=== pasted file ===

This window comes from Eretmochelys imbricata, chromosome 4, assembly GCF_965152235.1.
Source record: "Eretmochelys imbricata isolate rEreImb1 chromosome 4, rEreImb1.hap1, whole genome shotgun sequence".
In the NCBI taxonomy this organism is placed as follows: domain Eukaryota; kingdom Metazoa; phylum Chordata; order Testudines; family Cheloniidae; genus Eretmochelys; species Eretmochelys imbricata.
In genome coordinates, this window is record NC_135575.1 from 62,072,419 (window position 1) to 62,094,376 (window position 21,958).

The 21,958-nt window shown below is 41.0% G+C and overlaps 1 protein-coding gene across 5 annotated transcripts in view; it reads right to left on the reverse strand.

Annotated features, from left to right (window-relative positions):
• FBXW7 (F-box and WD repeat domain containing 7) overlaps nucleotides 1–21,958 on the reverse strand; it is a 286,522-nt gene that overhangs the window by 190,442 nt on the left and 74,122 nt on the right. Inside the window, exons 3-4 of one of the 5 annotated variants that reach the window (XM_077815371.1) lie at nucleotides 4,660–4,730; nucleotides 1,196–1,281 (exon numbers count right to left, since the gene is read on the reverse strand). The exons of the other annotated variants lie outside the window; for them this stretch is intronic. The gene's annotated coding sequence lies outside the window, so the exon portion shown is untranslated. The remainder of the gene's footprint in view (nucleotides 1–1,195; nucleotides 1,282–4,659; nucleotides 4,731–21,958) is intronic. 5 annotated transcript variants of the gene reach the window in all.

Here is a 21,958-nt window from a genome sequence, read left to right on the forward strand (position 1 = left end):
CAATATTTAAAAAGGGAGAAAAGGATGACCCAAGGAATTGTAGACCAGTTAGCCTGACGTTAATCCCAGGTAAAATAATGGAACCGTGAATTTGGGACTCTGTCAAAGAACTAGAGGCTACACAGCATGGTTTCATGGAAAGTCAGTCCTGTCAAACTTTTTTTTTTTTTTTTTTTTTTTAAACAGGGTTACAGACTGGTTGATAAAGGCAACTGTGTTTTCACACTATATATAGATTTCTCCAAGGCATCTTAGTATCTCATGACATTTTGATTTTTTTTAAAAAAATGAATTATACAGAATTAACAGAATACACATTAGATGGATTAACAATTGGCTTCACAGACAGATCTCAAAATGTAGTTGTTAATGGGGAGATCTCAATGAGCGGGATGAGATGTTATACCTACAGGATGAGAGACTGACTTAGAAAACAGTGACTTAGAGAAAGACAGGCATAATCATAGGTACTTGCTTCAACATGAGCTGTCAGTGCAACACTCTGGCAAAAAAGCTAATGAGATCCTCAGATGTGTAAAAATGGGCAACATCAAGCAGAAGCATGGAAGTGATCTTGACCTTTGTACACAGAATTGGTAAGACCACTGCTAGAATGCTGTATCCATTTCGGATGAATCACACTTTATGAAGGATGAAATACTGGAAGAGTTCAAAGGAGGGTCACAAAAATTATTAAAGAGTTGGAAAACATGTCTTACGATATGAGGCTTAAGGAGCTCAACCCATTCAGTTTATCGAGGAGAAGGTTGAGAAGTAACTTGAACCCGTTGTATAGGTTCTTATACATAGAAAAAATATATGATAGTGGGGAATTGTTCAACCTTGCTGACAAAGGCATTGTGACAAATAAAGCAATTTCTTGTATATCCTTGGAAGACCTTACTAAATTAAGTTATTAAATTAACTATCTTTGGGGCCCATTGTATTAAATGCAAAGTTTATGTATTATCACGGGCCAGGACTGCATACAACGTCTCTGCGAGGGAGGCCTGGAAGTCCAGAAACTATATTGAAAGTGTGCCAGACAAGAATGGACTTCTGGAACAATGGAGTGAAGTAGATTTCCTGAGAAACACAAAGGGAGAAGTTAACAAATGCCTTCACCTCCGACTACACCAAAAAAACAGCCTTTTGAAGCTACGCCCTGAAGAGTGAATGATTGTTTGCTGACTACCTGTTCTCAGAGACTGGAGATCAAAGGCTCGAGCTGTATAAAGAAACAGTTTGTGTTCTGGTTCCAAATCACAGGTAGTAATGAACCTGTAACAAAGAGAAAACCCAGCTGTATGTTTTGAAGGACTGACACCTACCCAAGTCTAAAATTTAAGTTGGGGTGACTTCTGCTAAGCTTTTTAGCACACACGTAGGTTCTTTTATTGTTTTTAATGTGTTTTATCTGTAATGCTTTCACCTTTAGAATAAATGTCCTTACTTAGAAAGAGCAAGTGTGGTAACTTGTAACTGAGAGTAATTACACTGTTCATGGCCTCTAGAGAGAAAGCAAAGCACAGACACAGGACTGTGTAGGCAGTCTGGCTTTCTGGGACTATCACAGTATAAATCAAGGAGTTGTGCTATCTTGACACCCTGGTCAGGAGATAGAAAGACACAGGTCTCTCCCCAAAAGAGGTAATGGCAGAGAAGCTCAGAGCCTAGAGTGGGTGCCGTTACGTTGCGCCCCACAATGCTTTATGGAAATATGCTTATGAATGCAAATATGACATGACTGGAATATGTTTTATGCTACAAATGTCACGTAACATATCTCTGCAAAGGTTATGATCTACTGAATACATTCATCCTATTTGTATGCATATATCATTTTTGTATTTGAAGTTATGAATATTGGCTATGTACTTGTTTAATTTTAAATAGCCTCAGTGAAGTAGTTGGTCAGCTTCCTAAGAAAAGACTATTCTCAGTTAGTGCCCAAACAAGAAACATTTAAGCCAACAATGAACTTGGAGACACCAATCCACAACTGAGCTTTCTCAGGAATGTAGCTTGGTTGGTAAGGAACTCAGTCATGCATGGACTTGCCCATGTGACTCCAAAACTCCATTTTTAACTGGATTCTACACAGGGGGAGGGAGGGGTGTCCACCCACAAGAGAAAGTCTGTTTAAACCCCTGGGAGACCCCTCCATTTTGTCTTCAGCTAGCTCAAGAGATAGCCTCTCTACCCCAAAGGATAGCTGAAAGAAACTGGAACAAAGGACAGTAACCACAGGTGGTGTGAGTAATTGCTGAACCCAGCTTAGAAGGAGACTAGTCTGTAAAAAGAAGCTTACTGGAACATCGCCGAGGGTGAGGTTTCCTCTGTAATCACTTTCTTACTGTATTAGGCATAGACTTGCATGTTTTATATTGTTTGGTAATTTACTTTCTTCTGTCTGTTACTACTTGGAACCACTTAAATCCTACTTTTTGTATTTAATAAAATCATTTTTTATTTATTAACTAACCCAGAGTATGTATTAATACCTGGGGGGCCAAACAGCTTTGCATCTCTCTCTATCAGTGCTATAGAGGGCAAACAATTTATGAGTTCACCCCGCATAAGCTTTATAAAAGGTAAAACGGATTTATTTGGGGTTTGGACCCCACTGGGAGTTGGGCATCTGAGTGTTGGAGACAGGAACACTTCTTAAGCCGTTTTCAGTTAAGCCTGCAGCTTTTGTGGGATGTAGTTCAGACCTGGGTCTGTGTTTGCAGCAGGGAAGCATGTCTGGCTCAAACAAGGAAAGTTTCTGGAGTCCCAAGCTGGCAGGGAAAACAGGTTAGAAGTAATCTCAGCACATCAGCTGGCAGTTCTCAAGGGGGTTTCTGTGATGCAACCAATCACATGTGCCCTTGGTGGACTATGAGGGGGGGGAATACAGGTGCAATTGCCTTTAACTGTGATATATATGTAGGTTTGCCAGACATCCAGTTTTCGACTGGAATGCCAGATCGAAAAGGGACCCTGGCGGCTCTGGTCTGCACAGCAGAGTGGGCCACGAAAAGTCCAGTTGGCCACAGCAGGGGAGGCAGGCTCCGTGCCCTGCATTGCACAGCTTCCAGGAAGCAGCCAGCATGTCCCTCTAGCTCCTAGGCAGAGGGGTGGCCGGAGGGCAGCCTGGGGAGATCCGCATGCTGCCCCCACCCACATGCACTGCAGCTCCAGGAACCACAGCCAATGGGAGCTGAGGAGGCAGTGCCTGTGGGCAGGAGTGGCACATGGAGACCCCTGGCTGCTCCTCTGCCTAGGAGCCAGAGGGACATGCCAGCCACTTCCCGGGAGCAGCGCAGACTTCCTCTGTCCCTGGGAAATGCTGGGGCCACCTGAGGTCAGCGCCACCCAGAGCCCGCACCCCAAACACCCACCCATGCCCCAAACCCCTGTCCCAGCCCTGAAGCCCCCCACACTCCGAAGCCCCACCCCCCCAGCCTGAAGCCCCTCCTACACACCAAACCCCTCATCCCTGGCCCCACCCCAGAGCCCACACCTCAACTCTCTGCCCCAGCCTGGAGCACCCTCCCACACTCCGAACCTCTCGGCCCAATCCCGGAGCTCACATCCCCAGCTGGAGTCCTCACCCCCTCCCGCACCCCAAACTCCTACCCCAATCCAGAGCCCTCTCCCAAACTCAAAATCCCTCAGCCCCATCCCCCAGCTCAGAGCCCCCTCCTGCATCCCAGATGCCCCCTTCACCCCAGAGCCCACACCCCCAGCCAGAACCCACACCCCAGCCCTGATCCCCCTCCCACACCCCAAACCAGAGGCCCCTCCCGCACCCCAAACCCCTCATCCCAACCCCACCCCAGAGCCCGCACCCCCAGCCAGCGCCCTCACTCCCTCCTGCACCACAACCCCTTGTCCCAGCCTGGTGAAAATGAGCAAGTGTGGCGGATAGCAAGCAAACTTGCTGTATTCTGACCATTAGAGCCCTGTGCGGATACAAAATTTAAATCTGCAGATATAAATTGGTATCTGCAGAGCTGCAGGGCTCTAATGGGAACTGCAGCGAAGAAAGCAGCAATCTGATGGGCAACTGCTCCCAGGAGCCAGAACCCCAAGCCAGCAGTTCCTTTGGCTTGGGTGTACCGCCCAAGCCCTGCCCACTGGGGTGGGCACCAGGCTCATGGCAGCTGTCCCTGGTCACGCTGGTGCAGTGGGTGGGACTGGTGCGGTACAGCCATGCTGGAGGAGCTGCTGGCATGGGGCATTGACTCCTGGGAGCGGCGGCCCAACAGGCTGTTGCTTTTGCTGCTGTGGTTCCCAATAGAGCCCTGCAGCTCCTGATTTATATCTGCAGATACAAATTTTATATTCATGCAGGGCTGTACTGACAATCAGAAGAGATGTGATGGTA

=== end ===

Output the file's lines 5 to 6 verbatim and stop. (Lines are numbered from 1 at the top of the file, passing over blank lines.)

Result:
The 21,958-nt window shown below is 41.0% G+C and overlaps 1 protein-coding gene across 5 annotated transcripts in view; it reads right to left on the reverse strand.

Annotated features, from left to right (window-relative positions):